Sunday, September 14, 2014

SEA companies own too little IP

Boston Consulting and Stanford University published it its New Global Challengers Report which identified 100 top companies from rapidly developing economies that are making a global impact. Several ASEAN companies appeared ,such as CP Foods and Thai Union Frozen Foods from Thailand, Indofood from Indonesia, Malaysia International Shipping  and Malaysia’s Petronas Oil. Several others mostly in the commodities space got mentions too.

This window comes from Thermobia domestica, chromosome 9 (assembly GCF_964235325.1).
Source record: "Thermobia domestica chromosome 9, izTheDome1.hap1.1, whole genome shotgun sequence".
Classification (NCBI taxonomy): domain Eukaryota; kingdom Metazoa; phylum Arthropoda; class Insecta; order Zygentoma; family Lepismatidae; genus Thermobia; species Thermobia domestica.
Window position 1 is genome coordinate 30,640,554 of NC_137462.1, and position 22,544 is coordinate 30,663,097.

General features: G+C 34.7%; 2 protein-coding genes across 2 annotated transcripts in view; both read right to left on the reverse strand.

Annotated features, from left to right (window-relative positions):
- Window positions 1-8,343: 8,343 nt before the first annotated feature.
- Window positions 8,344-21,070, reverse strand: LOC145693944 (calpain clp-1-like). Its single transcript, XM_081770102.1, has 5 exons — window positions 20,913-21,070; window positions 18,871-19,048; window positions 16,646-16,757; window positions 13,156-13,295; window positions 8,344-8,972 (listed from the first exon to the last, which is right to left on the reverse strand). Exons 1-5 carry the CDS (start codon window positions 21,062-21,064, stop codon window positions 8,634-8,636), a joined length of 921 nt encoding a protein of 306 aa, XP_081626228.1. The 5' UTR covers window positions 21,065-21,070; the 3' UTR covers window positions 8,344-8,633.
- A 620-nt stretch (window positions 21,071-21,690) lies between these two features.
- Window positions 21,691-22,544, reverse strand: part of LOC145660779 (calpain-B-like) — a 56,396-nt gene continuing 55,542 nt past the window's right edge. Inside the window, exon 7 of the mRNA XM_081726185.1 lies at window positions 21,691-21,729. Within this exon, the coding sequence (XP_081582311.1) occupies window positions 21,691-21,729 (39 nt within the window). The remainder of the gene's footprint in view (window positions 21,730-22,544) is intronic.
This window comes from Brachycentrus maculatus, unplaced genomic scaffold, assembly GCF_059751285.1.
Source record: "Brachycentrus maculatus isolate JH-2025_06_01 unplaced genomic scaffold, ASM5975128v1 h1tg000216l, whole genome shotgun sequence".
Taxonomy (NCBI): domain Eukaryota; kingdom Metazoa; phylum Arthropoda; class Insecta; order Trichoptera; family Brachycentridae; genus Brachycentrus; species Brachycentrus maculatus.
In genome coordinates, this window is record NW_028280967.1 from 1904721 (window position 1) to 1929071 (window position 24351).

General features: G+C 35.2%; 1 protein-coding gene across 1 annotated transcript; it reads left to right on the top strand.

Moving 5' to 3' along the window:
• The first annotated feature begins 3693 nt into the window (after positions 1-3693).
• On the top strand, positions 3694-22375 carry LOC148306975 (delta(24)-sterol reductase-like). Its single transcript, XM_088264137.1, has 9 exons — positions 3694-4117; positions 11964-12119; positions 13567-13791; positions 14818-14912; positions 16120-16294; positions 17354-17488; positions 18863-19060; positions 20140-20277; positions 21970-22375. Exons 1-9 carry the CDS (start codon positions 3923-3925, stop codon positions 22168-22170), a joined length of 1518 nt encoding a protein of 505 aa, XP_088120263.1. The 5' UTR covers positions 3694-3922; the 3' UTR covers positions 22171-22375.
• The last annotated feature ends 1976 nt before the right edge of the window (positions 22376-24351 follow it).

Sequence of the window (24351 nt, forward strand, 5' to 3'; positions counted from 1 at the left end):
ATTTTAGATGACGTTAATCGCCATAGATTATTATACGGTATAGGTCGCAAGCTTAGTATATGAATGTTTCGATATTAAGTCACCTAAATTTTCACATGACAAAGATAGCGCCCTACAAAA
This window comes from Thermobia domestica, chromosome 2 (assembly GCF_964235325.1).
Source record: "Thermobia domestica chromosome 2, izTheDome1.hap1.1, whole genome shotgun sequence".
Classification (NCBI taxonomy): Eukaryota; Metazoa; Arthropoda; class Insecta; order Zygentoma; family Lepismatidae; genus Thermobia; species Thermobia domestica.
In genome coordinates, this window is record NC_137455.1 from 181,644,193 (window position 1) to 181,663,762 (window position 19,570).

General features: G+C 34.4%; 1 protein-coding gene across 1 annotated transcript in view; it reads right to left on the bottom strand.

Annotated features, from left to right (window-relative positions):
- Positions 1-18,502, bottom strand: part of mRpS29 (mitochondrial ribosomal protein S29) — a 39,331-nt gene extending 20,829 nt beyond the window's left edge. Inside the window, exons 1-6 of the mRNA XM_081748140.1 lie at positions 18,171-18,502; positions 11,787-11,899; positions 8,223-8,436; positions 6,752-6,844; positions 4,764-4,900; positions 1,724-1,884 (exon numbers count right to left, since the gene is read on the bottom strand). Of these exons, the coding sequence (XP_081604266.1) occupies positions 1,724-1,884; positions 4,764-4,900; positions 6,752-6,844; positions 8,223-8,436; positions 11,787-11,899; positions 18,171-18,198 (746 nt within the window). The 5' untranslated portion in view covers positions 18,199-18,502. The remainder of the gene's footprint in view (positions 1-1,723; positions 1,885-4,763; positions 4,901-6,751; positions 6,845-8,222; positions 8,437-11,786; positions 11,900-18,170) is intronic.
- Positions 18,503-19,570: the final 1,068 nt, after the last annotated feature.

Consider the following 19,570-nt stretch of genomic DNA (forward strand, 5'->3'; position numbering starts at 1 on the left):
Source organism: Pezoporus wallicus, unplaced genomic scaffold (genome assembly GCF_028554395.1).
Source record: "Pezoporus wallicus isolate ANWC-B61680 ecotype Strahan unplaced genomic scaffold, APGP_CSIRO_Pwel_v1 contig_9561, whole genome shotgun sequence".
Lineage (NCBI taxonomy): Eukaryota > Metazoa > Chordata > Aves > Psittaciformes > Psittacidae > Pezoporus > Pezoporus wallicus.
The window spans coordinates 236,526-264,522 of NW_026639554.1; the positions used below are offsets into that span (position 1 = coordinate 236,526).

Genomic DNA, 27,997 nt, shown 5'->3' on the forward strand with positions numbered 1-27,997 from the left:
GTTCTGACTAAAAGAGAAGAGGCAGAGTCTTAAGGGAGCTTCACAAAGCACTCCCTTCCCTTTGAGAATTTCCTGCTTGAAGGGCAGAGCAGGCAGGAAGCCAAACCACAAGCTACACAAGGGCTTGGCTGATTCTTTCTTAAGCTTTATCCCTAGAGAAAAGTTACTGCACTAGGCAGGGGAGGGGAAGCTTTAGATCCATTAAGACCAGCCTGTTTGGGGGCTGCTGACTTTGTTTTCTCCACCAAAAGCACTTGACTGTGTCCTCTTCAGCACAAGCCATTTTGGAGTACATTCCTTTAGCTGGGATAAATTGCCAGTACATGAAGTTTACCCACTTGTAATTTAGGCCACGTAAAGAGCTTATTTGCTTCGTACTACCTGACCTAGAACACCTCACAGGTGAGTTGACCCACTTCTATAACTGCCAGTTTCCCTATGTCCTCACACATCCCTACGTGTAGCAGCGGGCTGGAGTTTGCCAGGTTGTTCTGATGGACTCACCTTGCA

The report specifically contains an IP section, which states in essence how rapidly developing economies do not own much IP and innovation is very light. That is probably reflected in the list’s bias to commodity and energy companies and that many state owned enterprises are there. China is represented by many manufacturing companies and India with many pharma players. But SEA feature only commodities and foods companies - mostly with weak IP positions. This is a cause for concern. Packaged foods businesses like CP, Thai Union and Indofood are brand based so they have built a certain level of IP. However the real problem in this region is the lack of technology investment.  This makes all these companies vulnerable to being overtaken by anyone else who can work their space better. Innovation and the consequent IP created gives businesses an added weapon to resist competition. Few outside China and India in these New Global Challengers, and none of the SE Asian companies have strong IP positions.

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